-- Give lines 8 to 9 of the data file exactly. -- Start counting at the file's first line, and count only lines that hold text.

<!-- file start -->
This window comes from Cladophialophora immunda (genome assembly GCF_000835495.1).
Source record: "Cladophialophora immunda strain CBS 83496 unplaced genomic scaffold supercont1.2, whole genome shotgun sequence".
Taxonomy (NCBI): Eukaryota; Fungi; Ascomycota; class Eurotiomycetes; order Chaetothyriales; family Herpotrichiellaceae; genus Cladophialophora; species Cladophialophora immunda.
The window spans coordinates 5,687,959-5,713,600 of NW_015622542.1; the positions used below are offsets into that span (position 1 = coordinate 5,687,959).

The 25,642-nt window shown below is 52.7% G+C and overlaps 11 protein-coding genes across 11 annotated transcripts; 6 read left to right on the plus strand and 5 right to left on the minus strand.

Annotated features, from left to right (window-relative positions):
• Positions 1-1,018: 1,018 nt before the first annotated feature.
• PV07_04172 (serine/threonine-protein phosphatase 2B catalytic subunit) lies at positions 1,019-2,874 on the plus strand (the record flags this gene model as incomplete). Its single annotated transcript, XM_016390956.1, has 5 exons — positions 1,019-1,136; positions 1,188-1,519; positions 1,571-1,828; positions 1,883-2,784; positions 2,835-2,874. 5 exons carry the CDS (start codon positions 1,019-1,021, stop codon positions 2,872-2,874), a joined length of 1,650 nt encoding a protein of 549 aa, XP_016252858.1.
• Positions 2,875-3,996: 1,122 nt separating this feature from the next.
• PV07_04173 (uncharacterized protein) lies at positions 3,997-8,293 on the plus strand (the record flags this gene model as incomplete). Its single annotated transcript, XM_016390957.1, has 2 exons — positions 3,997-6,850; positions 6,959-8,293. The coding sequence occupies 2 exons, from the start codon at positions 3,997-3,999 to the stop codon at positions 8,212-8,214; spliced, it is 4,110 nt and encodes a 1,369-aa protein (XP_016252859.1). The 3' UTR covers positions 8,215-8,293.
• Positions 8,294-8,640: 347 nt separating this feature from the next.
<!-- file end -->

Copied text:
• PV07_04172 (serine/threonine-protein phosphatase 2B catalytic subunit) lies at positions 1,019-2,874 on the plus strand (the record flags this gene model as incomplete). Its single annotated transcript, XM_016390956.1, has 5 exons — positions 1,019-1,136; positions 1,188-1,519; positions 1,571-1,828; positions 1,883-2,784; positions 2,835-2,874. 5 exons carry the CDS (start codon positions 1,019-1,021, stop codon positions 2,872-2,874), a joined length of 1,650 nt encoding a protein of 549 aa, XP_016252858.1.
• Positions 2,875-3,996: 1,122 nt separating this feature from the next.